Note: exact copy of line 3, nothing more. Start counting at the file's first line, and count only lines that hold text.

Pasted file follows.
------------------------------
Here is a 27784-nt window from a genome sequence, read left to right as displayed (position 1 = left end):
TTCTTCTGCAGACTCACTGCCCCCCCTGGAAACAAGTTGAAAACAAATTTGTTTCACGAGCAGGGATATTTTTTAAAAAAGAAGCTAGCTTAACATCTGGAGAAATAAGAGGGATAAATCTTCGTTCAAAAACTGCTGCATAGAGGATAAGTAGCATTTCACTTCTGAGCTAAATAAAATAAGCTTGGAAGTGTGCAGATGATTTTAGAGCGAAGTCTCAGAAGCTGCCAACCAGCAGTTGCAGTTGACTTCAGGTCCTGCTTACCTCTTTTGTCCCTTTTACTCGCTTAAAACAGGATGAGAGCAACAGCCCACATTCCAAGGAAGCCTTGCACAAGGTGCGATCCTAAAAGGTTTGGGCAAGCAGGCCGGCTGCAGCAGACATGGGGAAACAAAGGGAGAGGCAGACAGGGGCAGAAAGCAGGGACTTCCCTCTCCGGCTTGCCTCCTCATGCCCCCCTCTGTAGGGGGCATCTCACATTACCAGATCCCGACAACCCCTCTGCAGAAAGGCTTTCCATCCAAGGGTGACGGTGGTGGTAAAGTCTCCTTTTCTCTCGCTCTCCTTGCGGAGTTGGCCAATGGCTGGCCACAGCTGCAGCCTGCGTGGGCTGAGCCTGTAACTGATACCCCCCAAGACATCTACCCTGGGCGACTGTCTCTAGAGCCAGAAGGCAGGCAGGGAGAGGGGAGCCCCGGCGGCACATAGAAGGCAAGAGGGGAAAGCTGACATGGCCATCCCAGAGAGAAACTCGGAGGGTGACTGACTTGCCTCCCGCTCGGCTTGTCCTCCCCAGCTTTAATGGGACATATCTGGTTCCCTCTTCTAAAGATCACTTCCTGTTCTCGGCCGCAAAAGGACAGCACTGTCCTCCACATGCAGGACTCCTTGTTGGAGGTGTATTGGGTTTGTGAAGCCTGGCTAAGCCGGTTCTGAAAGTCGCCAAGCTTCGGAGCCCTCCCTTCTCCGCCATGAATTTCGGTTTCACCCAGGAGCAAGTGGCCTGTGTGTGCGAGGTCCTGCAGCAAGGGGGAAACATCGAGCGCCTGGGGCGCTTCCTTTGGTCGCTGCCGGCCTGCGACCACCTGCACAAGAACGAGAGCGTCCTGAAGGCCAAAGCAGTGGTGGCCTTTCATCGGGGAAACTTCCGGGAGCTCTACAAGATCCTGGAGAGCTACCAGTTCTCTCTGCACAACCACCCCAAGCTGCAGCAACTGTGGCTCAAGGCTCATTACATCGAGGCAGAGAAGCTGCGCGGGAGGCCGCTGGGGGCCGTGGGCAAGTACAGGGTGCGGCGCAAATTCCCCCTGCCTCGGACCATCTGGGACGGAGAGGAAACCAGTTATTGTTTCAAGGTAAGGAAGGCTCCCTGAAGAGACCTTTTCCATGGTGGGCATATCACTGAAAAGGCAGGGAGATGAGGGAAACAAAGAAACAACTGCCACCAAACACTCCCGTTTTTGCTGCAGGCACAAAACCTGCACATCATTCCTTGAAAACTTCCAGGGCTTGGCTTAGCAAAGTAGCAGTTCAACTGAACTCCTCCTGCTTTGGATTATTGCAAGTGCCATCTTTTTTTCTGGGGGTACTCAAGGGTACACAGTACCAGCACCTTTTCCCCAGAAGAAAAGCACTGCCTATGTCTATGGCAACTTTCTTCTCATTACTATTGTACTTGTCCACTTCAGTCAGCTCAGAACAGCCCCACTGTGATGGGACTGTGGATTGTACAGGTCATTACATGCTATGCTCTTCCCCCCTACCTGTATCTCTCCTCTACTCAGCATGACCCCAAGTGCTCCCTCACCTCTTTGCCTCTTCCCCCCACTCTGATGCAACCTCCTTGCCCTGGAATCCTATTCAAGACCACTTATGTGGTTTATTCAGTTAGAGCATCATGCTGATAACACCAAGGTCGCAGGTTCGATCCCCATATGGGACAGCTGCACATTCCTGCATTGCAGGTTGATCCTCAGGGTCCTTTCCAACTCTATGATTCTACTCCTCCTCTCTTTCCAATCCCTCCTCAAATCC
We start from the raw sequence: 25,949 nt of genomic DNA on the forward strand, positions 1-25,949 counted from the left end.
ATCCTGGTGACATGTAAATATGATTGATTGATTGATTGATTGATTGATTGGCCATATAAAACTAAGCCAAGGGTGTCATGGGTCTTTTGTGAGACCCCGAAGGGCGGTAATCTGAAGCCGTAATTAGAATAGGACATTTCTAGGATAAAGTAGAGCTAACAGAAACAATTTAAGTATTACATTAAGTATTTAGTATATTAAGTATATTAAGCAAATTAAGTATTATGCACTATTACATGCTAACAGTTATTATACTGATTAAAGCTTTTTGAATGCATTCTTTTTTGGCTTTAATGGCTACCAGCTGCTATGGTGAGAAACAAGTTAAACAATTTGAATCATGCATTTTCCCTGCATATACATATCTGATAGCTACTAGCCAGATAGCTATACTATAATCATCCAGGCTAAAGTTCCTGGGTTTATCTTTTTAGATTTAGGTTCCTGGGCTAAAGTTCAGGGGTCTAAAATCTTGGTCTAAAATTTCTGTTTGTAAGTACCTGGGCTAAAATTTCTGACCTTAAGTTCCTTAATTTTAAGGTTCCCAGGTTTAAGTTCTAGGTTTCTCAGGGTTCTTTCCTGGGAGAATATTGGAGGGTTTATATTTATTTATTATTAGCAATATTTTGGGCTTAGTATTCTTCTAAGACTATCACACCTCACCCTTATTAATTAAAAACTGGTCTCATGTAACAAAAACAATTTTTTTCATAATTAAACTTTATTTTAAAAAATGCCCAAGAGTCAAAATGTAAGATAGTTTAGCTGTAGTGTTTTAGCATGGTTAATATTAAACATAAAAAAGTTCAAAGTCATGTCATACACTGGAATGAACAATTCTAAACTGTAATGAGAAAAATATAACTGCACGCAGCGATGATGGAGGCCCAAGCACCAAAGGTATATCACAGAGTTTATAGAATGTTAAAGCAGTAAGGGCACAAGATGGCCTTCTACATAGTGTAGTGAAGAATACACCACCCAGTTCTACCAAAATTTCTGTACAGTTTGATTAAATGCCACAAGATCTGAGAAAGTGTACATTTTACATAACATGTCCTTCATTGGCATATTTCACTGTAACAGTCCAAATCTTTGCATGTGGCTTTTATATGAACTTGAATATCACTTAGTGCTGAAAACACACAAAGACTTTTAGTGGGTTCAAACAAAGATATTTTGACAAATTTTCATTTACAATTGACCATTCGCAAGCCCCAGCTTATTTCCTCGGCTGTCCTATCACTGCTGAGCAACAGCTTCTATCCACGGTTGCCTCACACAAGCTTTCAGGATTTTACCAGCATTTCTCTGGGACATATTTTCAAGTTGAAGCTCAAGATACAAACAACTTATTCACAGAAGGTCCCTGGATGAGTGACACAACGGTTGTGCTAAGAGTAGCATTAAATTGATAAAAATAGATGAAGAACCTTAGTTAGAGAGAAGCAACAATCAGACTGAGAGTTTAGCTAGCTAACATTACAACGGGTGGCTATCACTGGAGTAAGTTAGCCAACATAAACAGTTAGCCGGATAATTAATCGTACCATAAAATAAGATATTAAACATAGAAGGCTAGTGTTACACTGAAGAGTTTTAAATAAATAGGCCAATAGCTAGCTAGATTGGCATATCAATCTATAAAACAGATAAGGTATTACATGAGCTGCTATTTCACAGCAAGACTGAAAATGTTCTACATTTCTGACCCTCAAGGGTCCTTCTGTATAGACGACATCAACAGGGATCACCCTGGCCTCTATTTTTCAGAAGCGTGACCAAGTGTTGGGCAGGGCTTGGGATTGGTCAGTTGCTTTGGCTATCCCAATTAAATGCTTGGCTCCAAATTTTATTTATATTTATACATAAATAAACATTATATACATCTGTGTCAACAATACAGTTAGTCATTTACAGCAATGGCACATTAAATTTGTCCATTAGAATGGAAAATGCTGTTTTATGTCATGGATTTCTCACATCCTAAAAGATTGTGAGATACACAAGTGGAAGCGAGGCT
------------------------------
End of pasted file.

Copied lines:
We start from the raw sequence: 25,949 nt of genomic DNA on the forward strand, positions 1-25,949 counted from the left end.